I have had an "interesting" holiday this year. We went to Cornwall, not least, to offer support to a community that was hit appalling by the winter storms last year, and to prove that it was still open and as beautiful as always.
We had, however, a few problems. We had 5 of us and our dog - the dog seemed to survive unscathed this year, which is a change from some years. All the rest of us were struck by an unpleasant gut bug, one at a time, although I did survive until we returned home. One member of the party managed to be ill 3 times. We lost - and found - one phone, missed one train, exploded one computer tablet.
On the plus side, some of us at least visited St Mawes and Pendennis castles, which are fascinating historical places, with a history reaching right up to the 1950s. We visited the Eden project (again), and it is wonderful to see how it has grown and developed, and it is still a fascinating place.
We went to the most southerly cafe in Britain, and saw a steampunk, all-female version of Dracula at the amazing Minack theatre, which is both - and for the same reasons - the most ridiculous and most superb location for a theatre.
The question is, which of these is the right perspective on our holiday? As a natural pessimist, I tend to look at the bad side, except this time, I don't. I view it as an enjoyable holiday, with a few problems.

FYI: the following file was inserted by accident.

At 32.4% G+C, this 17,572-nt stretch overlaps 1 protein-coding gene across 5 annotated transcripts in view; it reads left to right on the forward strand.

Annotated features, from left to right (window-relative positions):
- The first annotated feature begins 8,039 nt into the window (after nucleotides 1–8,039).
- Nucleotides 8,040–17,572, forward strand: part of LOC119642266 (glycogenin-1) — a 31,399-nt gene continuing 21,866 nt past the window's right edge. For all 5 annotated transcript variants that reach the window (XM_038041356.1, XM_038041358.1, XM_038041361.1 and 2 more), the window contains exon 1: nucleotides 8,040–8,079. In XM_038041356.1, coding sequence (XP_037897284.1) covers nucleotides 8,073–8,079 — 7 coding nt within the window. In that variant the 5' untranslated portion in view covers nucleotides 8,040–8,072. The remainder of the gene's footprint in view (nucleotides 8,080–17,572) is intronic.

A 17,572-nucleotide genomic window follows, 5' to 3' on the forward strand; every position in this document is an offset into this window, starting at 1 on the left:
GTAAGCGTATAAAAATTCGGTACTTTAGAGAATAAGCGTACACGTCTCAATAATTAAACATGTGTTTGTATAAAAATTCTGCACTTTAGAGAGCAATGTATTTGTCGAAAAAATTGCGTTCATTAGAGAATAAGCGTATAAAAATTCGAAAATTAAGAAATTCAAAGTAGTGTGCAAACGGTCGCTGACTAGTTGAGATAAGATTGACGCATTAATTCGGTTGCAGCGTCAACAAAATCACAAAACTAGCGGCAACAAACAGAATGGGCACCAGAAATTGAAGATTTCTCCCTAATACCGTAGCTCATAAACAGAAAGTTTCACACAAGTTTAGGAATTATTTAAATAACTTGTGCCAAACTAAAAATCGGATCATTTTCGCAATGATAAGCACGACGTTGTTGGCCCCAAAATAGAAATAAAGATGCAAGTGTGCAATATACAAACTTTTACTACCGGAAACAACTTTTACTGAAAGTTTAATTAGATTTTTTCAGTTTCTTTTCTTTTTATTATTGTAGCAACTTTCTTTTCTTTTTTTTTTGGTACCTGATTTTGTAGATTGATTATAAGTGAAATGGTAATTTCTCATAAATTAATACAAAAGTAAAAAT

So often, especially within religious groups, we like to look at the good or the bad, rather more exclusively. There is a tendency to see world events in a negative light, even when that is not the only way to see them. there is a tendency to see spiritual matters in a positive light, even when that is not the only way to see them.
But everything is both good and bad. nothing is simple black and white. It was not a relaxing holiday, I didn't have as much time as I would have liked to write. But to focus on the negatives is to miss the wonder of the place we were in. As so often, to focus on the downsides is to miss the wonder, to miss the real delights of the situation.
So as a person that finds it very easy to see the negative, the downside, I was surprised at my own experience in seeing it positively. But it made me think how easily we see the negative - especially religious people. There is a tendency to see the ideal, the image we are given of perfection, as "acceptable", and anything that falls short of this as "unacceptable", or at least "in need of redemption" (a subtle phrase that indicates "unacceptable, but I quite like it").
The truth, as I see it, is that nothing is perfect, but similarly nothing is without redeeming features. The world we live in is broken, damaged, imperfect, but we have to live in it, see the good, and work for more good. We need to see where God is working in the world. So it was a good holiday. We saw some of the beautiful Cornish sights, we chilled and relaxed. I make a choice to focus on that, because that was also true.